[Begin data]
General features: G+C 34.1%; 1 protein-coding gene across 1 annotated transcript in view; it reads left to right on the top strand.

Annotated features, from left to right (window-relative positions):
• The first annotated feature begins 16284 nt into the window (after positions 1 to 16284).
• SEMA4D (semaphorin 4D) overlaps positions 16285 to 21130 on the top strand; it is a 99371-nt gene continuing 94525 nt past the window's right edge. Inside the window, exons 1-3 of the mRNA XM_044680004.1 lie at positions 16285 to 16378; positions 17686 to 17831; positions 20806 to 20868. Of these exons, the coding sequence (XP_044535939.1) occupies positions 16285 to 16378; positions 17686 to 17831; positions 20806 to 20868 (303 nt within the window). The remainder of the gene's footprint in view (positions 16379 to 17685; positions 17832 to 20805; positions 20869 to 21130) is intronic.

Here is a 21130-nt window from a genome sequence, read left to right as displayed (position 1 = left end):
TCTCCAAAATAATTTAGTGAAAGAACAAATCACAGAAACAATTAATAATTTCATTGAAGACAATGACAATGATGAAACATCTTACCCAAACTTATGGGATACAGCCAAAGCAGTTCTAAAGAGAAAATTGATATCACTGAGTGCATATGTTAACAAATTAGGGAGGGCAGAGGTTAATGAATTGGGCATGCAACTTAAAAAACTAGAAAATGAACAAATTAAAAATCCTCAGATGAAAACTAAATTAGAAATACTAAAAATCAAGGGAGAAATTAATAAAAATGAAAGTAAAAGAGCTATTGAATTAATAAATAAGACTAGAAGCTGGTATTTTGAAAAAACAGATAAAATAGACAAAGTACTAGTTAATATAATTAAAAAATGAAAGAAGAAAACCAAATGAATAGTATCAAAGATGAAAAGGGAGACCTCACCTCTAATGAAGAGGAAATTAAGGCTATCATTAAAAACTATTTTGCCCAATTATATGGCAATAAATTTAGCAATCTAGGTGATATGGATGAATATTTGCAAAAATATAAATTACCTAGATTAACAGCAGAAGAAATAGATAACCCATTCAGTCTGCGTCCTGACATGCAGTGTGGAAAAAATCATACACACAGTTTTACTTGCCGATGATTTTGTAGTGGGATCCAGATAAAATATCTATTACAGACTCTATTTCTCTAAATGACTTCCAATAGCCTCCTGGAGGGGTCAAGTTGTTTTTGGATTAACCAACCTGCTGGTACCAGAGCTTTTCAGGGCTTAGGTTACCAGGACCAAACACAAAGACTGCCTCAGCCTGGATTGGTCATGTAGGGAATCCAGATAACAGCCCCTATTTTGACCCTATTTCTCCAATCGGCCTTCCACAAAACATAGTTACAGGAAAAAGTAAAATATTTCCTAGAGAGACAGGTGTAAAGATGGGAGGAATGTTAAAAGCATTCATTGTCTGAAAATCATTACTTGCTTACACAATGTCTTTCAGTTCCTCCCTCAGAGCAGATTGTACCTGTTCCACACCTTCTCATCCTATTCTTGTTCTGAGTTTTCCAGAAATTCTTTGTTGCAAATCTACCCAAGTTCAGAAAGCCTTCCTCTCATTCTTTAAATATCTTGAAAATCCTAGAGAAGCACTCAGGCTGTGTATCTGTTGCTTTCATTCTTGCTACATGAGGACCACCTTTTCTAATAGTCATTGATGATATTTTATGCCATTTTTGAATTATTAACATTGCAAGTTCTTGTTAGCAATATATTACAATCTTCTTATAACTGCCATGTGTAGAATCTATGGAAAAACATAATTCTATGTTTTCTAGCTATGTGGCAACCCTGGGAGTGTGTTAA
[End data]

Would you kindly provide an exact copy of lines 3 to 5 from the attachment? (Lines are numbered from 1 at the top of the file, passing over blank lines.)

• The first annotated feature begins 16284 nt into the window (after positions 1 to 16284).
• SEMA4D (semaphorin 4D) overlaps positions 16285 to 21130 on the top strand; it is a 99371-nt gene continuing 94525 nt past the window's right edge. Inside the window, exons 1-3 of the mRNA XM_044680004.1 lie at positions 16285 to 16378; positions 17686 to 17831; positions 20806 to 20868. Of these exons, the coding sequence (XP_044535939.1) occupies positions 16285 to 16378; positions 17686 to 17831; positions 20806 to 20868 (303 nt within the window). The remainder of the gene's footprint in view (positions 16379 to 17685; positions 17832 to 20805; positions 20869 to 21130) is intronic.

Here is a 21130-nt window from a genome sequence, read left to right as displayed (position 1 = left end):